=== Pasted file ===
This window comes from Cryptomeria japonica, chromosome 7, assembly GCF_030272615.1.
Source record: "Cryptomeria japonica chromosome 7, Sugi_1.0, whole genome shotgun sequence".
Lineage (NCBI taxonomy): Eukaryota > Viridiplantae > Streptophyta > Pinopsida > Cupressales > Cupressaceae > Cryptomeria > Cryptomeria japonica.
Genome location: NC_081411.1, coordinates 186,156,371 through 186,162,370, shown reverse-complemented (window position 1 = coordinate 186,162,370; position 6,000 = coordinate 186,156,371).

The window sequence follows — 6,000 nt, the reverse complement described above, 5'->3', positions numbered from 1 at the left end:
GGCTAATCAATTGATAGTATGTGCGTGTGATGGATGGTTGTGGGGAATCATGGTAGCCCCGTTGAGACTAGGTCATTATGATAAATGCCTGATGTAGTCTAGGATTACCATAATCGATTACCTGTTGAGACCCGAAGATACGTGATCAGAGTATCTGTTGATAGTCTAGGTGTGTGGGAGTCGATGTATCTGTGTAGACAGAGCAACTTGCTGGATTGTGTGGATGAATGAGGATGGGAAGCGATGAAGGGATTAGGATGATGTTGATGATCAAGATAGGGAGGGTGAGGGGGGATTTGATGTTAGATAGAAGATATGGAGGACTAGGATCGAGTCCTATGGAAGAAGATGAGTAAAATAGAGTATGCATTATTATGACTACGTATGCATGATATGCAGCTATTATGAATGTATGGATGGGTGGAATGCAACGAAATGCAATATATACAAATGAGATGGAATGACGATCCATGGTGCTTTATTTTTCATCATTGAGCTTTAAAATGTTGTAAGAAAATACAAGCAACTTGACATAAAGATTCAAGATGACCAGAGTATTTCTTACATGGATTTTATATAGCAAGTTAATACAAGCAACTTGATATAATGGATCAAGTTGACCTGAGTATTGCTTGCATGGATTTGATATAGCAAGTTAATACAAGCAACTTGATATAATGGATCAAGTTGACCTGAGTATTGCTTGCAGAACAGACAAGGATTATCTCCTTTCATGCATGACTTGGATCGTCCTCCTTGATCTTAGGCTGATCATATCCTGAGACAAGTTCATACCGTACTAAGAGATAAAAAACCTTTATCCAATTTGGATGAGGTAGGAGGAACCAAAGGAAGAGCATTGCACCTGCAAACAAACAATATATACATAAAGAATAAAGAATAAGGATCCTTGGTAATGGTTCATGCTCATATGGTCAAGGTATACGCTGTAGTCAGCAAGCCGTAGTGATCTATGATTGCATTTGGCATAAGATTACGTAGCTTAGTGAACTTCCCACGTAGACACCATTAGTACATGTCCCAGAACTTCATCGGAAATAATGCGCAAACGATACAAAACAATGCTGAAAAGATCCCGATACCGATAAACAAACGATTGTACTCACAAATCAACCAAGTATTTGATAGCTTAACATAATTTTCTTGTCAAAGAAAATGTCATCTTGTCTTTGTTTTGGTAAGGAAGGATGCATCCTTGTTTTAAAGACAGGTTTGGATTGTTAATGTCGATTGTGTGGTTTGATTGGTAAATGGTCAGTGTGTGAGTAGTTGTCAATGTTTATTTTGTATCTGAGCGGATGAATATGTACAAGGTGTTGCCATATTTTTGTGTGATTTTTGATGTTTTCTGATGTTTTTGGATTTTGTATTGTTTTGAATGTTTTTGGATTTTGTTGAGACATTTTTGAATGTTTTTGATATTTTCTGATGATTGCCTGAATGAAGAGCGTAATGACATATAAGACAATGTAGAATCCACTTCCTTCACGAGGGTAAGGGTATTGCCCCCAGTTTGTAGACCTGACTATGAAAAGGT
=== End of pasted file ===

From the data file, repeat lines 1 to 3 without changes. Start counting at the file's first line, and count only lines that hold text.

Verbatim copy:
This window comes from Cryptomeria japonica, chromosome 7, assembly GCF_030272615.1.
Source record: "Cryptomeria japonica chromosome 7, Sugi_1.0, whole genome shotgun sequence".
Lineage (NCBI taxonomy): Eukaryota > Viridiplantae > Streptophyta > Pinopsida > Cupressales > Cupressaceae > Cryptomeria > Cryptomeria japonica.